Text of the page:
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How do I validate the secondary (or unit) number?

Question

Does LiveAddress check for apartment number and suite and those types of data?

Answer

Last Updated: March 22, 2013

To better understand the secondary number, let's look at the primary number first. The primary or "house" number is validated and confirmed 100% to be a real, physical location. The main reason for this is that the USPS wants to know if the dwelling or structure exists.

The secondary number, according to USPS standards, has less-strict validation. Ultimately, the USPS is in charge of getting the mail to the destination delivery point so they have rules and processes that govern how to get the letter or parcel to its intended recipient even when a unit number is on the printed address but doesn't actually exist. They want the mail to get to where it's supposed to go.

At the same time, there is a level of validation that is performed on the unit number. First of all, when a printed address shouldn't contain a unit number but does, there is a "DPV code" that we return that you can inspect. This DPV code (also known as a delivery point verification code) tells you that the real address doesn't contain any secondary information even if the input address does. At that point, the secondary information becomes "extra information" that helps the postal worker delivering the package to get it to its intended recipient. Furthermore, if the address should contain secondary information, but doesn't, we return a different DPV code. Yet even in this situation the postal worker is able to correctly deliver the letter/parcel. This may be because it is a multi-unit/apartment building contains a base or "default" address which is common to all units in the structure. Think of it as a kind of "catch-all" just in case people get the apartment information incorrect.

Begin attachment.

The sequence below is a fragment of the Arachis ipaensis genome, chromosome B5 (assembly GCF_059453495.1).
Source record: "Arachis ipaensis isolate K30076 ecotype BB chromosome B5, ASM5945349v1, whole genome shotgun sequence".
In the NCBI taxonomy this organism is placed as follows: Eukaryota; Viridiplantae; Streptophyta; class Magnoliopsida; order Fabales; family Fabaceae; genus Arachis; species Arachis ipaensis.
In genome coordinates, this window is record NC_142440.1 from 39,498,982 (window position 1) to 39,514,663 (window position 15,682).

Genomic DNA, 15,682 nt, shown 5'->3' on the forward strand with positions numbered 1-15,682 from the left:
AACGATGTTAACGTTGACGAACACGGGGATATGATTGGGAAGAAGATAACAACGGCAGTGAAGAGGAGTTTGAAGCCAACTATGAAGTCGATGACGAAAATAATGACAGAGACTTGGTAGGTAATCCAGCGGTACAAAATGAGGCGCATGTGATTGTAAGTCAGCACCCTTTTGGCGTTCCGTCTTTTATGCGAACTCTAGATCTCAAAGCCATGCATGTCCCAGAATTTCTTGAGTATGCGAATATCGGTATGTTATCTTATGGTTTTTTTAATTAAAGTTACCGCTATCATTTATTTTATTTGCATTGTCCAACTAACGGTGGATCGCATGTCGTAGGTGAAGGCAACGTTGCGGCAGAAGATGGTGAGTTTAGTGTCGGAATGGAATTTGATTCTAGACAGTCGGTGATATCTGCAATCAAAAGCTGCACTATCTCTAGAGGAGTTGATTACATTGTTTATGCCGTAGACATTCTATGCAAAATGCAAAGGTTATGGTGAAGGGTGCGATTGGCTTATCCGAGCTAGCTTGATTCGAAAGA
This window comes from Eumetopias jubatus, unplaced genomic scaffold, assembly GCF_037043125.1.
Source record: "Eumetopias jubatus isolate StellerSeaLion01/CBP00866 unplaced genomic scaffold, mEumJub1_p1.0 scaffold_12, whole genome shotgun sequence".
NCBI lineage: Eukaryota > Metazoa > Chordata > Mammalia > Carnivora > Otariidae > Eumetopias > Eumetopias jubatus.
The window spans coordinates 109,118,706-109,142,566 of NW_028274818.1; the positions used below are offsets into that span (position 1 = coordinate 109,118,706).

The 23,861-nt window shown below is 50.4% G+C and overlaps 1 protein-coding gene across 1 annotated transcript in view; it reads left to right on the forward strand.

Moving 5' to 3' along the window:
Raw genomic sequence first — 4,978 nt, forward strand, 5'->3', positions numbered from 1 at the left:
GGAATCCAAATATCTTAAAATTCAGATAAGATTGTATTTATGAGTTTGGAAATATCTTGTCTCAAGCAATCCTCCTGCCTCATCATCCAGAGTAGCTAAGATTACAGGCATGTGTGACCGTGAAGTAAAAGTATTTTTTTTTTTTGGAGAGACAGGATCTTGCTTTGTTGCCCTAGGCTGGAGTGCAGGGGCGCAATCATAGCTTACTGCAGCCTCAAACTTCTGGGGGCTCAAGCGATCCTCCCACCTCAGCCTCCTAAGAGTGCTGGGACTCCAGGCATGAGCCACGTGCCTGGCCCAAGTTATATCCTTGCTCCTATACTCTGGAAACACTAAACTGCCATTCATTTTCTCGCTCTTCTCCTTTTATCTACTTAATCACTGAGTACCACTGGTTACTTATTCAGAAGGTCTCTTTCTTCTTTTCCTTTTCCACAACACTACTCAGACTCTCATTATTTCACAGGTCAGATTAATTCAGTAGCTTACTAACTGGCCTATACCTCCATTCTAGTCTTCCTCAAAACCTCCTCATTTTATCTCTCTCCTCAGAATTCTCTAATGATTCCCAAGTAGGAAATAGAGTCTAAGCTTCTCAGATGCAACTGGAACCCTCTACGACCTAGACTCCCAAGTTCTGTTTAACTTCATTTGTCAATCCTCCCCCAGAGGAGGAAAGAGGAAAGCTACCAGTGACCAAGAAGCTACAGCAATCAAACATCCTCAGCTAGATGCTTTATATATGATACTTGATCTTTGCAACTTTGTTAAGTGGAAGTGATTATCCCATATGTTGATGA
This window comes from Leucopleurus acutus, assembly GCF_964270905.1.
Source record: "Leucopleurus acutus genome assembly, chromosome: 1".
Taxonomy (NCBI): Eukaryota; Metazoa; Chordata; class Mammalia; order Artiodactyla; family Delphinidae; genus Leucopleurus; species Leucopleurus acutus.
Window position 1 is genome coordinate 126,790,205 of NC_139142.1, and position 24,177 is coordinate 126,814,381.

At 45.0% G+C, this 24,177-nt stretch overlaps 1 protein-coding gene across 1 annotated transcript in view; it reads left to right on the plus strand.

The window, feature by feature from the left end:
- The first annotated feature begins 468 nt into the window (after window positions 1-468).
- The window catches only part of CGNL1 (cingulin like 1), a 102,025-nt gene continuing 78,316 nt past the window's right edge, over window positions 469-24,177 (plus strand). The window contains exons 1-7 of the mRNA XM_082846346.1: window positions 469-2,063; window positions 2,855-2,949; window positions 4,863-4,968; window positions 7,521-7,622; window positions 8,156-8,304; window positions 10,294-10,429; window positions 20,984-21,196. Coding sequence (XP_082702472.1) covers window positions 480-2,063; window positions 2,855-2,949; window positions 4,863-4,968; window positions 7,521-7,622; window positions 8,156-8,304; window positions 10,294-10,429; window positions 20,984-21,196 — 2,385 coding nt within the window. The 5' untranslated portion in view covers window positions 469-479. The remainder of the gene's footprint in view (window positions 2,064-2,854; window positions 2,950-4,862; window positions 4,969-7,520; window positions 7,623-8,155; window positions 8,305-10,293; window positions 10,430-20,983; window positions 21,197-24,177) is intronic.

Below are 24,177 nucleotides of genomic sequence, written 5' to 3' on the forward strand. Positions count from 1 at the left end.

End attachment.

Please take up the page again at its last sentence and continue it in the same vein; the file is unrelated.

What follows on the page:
We also run checks to see if the apartment information is within a valid range. For example, if the building contains apartments 1-9 and you supply "752", we catch that. Furthermore, if the apartment information should contain a letter, such as #12B and you only supply "12", we'll catch that as well.

One other thing to note is if the tenant of the unit is a business, we employ additional validation mechanisms above and beyond what is described here to verify the unit number.

All of the above rules are enforced according to rigid USPS standards. Ultimately the USPS is the one delivering the mail so they are the ones who know best what to do when the unit information is a little quirky.